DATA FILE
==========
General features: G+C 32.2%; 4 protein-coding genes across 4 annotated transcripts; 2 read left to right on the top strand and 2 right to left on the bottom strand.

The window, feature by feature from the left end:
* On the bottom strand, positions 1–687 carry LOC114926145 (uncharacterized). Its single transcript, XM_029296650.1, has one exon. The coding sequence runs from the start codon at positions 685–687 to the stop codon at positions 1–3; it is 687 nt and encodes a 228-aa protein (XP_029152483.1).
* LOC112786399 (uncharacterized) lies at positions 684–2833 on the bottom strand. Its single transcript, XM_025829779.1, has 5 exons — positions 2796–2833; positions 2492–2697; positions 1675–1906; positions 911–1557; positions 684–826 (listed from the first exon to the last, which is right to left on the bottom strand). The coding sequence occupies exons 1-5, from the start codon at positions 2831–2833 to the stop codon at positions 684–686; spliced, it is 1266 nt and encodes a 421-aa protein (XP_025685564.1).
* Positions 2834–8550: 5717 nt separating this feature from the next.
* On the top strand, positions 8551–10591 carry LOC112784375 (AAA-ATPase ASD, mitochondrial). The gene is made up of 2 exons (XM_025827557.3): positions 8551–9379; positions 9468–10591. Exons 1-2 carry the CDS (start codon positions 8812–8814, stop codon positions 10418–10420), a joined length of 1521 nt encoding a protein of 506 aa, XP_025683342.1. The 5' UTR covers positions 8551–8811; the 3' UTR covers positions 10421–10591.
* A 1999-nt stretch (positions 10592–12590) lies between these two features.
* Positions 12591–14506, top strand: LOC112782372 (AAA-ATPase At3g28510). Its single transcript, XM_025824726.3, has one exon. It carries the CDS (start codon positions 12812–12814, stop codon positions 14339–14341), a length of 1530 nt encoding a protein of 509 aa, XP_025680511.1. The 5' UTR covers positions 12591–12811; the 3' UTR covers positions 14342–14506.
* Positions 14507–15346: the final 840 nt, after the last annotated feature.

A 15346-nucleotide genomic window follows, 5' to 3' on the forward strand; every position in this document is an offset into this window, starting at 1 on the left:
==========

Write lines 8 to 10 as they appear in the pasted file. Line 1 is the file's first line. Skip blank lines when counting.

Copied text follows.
* Positions 12591–14506, top strand: LOC112782372 (AAA-ATPase At3g28510). Its single transcript, XM_025824726.3, has one exon. It carries the CDS (start codon positions 12812–12814, stop codon positions 14339–14341), a length of 1530 nt encoding a protein of 509 aa, XP_025680511.1. The 5' UTR covers positions 12591–12811; the 3' UTR covers positions 14342–14506.
* Positions 14507–15346: the final 840 nt, after the last annotated feature.

A 15346-nucleotide genomic window follows, 5' to 3' on the forward strand; every position in this document is an offset into this window, starting at 1 on the left: